German folklore is the folk tradition which has developed in Germany over a number of centuries. Seeing as Germany was divided into numerous polities for most of its history, this term might both refer to the folklore of Germany proper and of all German-speaking countries, this wider definition including folklore of Austria and Liechtenstein as well as the German-speaking parts of Switzerland, Luxembourg, and Belgium.
It shares many characteristics with Nordic folklore and English folklore due to their origins in a common Germanic mythology. It reflects a similar mix of influences: a pre-Christian pantheon and other beings equivalent to those of Norse mythology; magical characters (sometimes recognizably pre-Christian) associated with Christian festivals, and various regional 'character' stories.
As in Scandinavia, when belief in the old gods disappeared, remnants of the mythos persisted: There are:
and many more generic entities such as the elf, dwarf, Kobold (with variants such as Bieresel, Gütel, Heinzelmännchen, Jack o' the bowl, and Niß Puk), Klabautermann, Schrat, Wild man, Drak, Aufhocker, Ork, poltergeist, Will-o'-the-wisp, various Feldgeister, and Erlking. Famous individual Kobolds are King Goldemar, Hinzelmann, Hödekin, and Petermännchen.
There further are mythical animals such as Bahkauv, Beerwolf, Elwetritsch, Erdhenne, lindworm, Nachtkrapp, Rasselbock, Tatzelwurm, and Wolpertinger, or mythical plants such as Alraune and Irrwurz.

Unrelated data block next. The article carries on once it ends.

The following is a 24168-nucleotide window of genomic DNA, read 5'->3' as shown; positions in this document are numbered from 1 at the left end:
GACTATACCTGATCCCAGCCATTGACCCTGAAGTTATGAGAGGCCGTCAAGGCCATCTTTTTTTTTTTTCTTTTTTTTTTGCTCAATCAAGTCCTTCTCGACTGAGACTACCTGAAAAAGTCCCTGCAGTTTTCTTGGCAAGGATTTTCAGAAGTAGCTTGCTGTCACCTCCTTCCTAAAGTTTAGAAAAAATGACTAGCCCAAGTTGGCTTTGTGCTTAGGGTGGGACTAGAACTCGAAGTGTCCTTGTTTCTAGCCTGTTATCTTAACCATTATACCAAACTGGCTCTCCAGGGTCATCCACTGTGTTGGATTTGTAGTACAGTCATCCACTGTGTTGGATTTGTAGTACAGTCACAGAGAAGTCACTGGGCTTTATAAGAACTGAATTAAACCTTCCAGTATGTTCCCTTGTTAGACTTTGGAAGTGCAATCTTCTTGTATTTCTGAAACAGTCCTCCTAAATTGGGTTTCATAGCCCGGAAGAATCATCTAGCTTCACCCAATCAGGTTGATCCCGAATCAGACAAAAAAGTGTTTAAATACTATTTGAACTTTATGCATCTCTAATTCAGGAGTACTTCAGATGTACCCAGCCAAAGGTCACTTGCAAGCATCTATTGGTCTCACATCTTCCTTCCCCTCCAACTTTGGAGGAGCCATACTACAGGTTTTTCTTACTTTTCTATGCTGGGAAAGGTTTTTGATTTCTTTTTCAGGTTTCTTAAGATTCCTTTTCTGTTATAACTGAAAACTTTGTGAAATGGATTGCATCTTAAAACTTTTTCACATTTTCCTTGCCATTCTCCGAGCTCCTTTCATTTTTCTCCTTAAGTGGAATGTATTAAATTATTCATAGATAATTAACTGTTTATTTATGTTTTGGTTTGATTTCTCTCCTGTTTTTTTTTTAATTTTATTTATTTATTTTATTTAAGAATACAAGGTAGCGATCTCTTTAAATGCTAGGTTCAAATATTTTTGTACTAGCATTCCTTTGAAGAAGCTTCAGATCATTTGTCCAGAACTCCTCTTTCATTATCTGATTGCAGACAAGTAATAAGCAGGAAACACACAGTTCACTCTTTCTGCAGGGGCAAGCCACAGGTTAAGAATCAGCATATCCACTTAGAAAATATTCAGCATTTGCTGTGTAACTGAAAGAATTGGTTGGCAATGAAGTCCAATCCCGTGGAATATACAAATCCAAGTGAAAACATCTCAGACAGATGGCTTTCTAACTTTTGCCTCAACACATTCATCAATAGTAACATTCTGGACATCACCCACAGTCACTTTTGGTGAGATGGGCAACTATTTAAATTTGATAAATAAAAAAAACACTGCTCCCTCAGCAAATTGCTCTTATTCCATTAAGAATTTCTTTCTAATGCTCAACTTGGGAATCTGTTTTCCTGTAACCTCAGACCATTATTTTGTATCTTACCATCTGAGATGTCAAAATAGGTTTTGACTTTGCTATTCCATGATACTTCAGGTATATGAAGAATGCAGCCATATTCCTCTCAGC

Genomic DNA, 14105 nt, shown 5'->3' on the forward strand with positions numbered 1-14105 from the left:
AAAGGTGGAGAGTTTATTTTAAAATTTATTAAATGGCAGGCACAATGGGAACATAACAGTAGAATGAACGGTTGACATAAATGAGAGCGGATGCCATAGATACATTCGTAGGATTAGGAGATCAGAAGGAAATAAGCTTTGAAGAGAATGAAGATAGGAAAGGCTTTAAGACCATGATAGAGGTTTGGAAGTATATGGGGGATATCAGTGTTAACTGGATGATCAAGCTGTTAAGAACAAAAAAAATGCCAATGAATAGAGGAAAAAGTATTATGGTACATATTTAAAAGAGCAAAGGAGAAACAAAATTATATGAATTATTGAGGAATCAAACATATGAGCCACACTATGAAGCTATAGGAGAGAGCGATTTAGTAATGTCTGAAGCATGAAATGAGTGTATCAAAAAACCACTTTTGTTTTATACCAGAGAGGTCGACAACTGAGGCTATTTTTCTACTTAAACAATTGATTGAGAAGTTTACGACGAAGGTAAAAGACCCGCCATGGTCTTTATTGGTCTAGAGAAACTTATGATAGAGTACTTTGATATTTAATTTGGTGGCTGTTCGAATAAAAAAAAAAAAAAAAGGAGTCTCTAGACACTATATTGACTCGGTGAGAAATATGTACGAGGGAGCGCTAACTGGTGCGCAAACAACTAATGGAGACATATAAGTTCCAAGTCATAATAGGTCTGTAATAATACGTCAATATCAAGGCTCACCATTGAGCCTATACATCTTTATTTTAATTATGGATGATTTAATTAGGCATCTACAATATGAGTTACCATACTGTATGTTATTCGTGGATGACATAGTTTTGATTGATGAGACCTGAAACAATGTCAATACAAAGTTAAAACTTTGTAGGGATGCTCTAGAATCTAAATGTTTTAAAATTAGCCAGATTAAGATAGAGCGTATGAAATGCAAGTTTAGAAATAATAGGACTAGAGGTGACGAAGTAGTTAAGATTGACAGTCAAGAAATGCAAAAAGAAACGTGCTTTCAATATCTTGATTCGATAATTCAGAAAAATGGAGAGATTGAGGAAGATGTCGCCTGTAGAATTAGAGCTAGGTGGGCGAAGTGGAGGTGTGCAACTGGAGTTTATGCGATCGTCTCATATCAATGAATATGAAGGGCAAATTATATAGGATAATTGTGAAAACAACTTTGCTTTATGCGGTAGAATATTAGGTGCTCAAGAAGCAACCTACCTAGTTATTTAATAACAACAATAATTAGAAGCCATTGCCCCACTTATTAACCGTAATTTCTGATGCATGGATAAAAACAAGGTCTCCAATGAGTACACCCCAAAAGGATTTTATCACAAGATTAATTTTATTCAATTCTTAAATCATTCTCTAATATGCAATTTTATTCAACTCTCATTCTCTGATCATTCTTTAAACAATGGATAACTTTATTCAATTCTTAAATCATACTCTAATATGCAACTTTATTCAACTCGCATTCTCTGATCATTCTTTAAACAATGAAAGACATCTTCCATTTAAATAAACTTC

Popular folklore includes Krampus, Belsnickel, and Knecht Ruprecht, a rough companion to Santa Claus; the Lutzelfrau, a Yule witch who must be appeased with small presents; the Osterhase (Easter Hare – the original Easter Bunny); and Walpurgisnacht, a spring festival derived from pagan customs.
Character folklore includes the stories of the Pied Piper of Hamelin, the Godfather Death, the trickster hero Till Eulenspiegel, the Town Musicians of Bremen and Faust.
Documentation and preservation of folklore in the states that formally united as Germany in 1871 was initially fostered in the 18th and 19th centuries. As early as 1851, author Bernhard Baader published a collection of folklore research obtained by oral history, called Volkssagen aus dem Lande Baden und den angrenzenden Gegenden. The Saxon author Johann Karl August Musäus was another early collector.
Study was further promoted by the Prussian poet and philosopher Johann Gottfried von Herder. His belief in the role of folklore in ethnic nationalism – a folklore of Germany as a nation rather than of disunited German-speaking peoples – inspired the Brothers Grimm, Goethe and others. For instance, folklore elements, such as the Rhine Maidens and the Grimms' The Story of a Boy Who Went Forth to Learn Fear, formed part of the source material for Richard Wagner's opera cycle Der Ring des Nibelungen.
Some of the works of Washington Irving – notably "Rip van Winkle" and "The Legend of Sleepy Hollow" – are based on German folktales.
Within Germany, the nationalistic aspect was further emphasized during the National Socialist era. Folklore studies, Volkskunde, were co-opted as a political tool, to seek out traditional customs to support the idea of historical continuity with a Germanic culture. Anti-Semitic folklore such as the blood libel legend was also emphasized.